Ìwé Ìròhìn: Nigeria’s First Newspaper
Ìwé Ìròhìn fún àwọn ará Ẹgbá àti Yorùbá was a Yoruba and English language newspaper that ran for eight years from 1859 to 1867 for the Egba people of Abeokuta and the rest of Yorubaland. The newspaper is Nigeria’s first newspaper.
The paper is also considered the first indigenous language newspaper in West Africa and was under the direction of a Church Missionary Society (C.M.S.) Missionary of the Anglican Church, Reverend Henry Townsend (1815-1866). James Ede, an Egbaman, who was trained by Henry Townsend, served as the chief printer of the newspaper.
Townsend’s main intention was to propagate the Anglican faith of Christianity and to also encourage the Egbas and other Yorubas to read and write.
The paper first hit the streets of Abeokuta on December 3, 1859 and was published every 15 days. A single edition had about 8 pages in total and was sold for 120 cowries. It published news of church activities, arrival and departure of religious dignitaries, ordinations and so on. It later broadened its contents by adding stories about Abeokuta, cotton and cocoa statistics, and from 1860, carried advertisements from local firms and government agencies. The newspaper was highly patronized by the few literates of that time living in Abeokuta and the entire Yoruba land.
The circulation of the paper was around 3,000 copies fortnightly as at that time. The newspaper was cautioned by the C.M.S authorities in 1863 for some of its contents that antagonized the colonial government, but this did not stop Townsend from running his newspaper. In January 1866, it appeared in two versions; one in English and the other in the Yoruba language. The English language version sold for one penny.
Due to the insufficient technical equipment during the period, the paper was printed with the crude technology available and had no pictures, with its pages divided into two columns.
Townsend’s main intention was to propagate the Anglican faith of Christianity and to also encourage the Egbas and other Yorubas to read and write. The paper embraced the anti-slavery movement of the time and also made the proprietor, Henry Townsend, who with Samuel Ajayi Crowther (c.1809-1891) translated the Bible and hymns to Yoruba language, an influential man in Abeokuta.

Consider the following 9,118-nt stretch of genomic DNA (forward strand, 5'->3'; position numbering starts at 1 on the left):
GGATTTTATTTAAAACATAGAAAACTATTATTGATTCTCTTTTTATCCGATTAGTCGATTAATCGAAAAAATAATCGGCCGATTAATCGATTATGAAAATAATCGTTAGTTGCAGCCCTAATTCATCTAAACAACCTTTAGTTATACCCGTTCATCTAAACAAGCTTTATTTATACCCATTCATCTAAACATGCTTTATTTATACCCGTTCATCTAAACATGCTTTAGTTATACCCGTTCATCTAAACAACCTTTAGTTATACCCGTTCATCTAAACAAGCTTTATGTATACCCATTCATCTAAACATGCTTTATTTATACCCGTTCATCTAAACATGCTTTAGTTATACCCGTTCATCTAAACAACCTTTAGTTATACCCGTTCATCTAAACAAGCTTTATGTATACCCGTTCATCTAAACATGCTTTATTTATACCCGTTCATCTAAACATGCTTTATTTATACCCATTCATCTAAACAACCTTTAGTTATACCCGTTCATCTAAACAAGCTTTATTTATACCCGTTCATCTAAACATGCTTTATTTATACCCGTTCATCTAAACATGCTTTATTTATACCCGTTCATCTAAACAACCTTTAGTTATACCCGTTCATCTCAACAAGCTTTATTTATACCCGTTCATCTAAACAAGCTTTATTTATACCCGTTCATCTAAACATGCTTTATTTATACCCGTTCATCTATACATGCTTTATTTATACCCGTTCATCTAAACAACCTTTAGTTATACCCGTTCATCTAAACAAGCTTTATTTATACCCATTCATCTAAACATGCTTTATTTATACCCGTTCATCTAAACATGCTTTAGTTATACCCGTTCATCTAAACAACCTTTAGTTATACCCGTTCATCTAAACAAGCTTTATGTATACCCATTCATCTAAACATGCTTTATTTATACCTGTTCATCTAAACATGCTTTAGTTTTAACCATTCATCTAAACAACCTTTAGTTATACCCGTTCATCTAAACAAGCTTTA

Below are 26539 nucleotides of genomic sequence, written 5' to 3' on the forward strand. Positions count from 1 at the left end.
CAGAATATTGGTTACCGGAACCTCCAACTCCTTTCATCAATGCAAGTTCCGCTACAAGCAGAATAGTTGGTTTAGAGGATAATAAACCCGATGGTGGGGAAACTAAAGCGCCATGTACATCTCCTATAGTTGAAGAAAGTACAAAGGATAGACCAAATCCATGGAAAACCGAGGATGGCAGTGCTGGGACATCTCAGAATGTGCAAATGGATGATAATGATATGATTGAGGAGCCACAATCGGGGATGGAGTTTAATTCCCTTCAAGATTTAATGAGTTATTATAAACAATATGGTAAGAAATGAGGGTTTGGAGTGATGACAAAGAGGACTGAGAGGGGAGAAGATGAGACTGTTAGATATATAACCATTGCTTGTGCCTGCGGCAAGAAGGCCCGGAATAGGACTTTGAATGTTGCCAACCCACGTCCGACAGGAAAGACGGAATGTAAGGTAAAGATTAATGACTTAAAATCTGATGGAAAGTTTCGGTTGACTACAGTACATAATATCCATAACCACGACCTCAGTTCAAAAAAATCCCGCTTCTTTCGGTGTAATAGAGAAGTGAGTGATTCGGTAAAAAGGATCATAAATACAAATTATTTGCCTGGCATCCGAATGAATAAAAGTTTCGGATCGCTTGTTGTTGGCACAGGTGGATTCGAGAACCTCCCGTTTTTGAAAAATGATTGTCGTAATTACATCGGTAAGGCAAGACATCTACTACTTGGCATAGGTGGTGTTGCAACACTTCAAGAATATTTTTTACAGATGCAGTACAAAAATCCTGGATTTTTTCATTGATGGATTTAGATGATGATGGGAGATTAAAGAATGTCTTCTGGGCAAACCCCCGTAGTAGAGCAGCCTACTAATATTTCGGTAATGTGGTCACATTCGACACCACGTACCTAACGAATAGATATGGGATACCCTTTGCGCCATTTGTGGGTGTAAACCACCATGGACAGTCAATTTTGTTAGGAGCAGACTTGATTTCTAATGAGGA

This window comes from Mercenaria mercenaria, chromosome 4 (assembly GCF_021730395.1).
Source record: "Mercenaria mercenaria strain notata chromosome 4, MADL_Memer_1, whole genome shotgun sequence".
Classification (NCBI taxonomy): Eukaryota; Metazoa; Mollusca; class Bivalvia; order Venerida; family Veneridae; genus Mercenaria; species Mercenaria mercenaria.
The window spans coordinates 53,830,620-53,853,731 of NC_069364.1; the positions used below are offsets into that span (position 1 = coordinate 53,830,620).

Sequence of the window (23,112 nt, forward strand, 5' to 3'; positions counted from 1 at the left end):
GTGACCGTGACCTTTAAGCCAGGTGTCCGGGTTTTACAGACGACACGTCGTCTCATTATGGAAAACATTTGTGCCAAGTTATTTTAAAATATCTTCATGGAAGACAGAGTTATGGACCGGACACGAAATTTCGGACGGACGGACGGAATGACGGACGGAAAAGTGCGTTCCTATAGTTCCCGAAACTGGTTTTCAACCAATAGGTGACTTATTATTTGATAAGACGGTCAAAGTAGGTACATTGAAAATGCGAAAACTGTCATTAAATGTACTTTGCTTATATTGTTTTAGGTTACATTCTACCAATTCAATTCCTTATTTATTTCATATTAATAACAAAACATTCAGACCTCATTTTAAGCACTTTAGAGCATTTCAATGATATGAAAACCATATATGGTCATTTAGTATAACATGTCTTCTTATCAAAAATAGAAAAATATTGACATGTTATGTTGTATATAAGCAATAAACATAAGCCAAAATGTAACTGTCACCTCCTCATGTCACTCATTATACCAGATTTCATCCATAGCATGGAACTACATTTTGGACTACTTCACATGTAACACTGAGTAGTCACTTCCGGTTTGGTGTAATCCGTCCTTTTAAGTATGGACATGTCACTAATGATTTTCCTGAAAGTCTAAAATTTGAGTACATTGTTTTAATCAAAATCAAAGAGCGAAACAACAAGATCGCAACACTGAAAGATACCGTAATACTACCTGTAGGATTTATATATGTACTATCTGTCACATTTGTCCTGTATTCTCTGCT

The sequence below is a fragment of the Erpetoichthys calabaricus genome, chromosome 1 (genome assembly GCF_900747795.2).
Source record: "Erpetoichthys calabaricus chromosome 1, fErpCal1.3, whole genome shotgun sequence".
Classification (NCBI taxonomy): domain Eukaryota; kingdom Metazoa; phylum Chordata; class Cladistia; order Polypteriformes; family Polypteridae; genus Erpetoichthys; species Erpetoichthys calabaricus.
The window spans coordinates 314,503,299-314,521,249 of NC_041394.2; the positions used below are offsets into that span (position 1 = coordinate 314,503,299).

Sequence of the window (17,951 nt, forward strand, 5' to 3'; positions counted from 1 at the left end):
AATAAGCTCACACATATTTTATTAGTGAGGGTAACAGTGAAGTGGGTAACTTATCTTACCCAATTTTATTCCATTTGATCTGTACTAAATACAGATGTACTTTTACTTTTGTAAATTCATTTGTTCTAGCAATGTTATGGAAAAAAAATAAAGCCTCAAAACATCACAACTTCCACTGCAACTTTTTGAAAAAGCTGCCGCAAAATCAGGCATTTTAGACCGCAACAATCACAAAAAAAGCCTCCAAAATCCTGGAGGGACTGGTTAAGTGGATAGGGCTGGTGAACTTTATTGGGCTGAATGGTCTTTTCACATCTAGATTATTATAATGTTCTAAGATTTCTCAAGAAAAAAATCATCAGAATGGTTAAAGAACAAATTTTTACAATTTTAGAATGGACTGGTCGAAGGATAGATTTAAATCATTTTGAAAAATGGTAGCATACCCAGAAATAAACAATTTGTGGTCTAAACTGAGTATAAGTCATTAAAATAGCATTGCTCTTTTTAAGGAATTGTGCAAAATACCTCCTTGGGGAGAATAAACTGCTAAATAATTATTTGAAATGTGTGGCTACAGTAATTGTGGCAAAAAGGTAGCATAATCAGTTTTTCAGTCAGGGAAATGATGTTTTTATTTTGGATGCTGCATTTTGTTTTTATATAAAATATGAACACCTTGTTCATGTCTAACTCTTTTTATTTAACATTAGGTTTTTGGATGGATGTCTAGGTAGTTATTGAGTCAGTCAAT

However, the newspaper was also involved in some political matters of the time, especially those emanating from the view points of the Egbas and it became a major repository of major views on different political events affecting the residents of Abeokuta during the period.
An uprising in Abeokuta in 1867 due to political and cultural differences between the colonialists and the Egba indigenes led to the expulsion of all Europeans from Abeokuta, at that time, and the destruction of the newspaper’s printing equipment which grounded its production as Egba rioters razed the premises, just eight years after its establishment.
The paper first hit the streets of Abeokuta on December 3, 1859 and was published every 15 days. A single edition had about 8 pages in total and was sold for 120 cowries.
This unfortunate event brought an end to Ìwé Ìròhìn, the first newspaper in Nigeria. But before its total decline, it had already fulfilled its mission to develop the reading habit in the Abeokuta people therefore leaving them to yearn for news after its demise.
Nevertheless, other newspaper industries sprung up, all in Lagos but were published by non-Nigerians; Robert Campbell’s Anglo-African in 1863, Lagos Times (1880), Gold Coast Advertiser (1880), Lagos Observer (1882), Ìwé Ìròhìn Èkó (1888), Lagos Weekly Times (1890), Lagos Weekly Record (1894), Lagos Echo (1894), Lagos Reporter (1898), Nigerian Chronicle (1908) and Nigerian Times (1910).
However, Sir Kitoye Ajasa (1866-1937) became the first Nigerian to publish a newspaper, National Pioneer, in 1914 until its demise in 1936.
Interestingly, on Friday, December 21, 2012, Ìwé Ìròhìn was resuscitated in Abeokuta, the Ogun State Capital, after 145 years of its demise by the Nigeria Union of Journalists, Ogun State Council. This time, in six columns and eight pages, of the 32-page tabloid, in full-processed colours (source).
Unbowed! Unbent! Unbroken! A Perfect Gentleman…